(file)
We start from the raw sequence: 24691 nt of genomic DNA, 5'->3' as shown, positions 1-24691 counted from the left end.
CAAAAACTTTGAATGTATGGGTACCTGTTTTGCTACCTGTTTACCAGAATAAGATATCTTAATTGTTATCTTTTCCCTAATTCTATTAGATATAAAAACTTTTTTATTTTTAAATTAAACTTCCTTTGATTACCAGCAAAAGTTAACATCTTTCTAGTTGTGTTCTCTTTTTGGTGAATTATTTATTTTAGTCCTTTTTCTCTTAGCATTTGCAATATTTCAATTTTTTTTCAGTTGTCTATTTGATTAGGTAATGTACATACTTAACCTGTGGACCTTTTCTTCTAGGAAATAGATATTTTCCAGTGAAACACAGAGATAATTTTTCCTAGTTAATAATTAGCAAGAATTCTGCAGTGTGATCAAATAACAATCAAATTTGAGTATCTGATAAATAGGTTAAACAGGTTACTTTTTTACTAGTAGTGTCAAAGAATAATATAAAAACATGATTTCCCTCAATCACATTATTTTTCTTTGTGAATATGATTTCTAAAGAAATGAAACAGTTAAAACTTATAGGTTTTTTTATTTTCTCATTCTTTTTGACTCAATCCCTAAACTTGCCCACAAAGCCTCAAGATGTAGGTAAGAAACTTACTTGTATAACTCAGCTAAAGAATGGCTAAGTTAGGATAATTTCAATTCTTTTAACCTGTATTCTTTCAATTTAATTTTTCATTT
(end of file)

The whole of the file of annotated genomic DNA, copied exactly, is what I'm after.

We start from the raw sequence: 24691 nt of genomic DNA, 5'->3' as shown, positions 1-24691 counted from the left end.
CAAAAACTTTGAATGTATGGGTACCTGTTTTGCTACCTGTTTACCAGAATAAGATATCTTAATTGTTATCTTTTCCCTAATTCTATTAGATATAAAAACTTTTTTATTTTTAAATTAAACTTCCTTTGATTACCAGCAAAAGTTAACATCTTTCTAGTTGTGTTCTCTTTTTGGTGAATTATTTATTTTAGTCCTTTTTCTCTTAGCATTTGCAATATTTCAATTTTTTTTCAGTTGTCTATTTGATTAGGTAATGTACATACTTAACCTGTGGACCTTTTCTTCTAGGAAATAGATATTTTCCAGTGAAACACAGAGATAATTTTTCCTAGTTAATAATTAGCAAGAATTCTGCAGTGTGATCAAATAACAATCAAATTTGAGTATCTGATAAATAGGTTAAACAGGTTACTTTTTTACTAGTAGTGTCAAAGAATAATATAAAAACATGATTTCCCTCAATCACATTATTTTTCTTTGTGAATATGATTTCTAAAGAAATGAAACAGTTAAAACTTATAGGTTTTTTTATTTTCTCATTCTTTTTGACTCAATCCCTAAACTTGCCCACAAAGCCTCAAGATGTAGGTAAGAAACTTACTTGTATAACTCAGCTAAAGAATGGCTAAGTTAGGATAATTTCAATTCTTTTAACCTGTATTCTTTCAATTTAATTTTTCATTT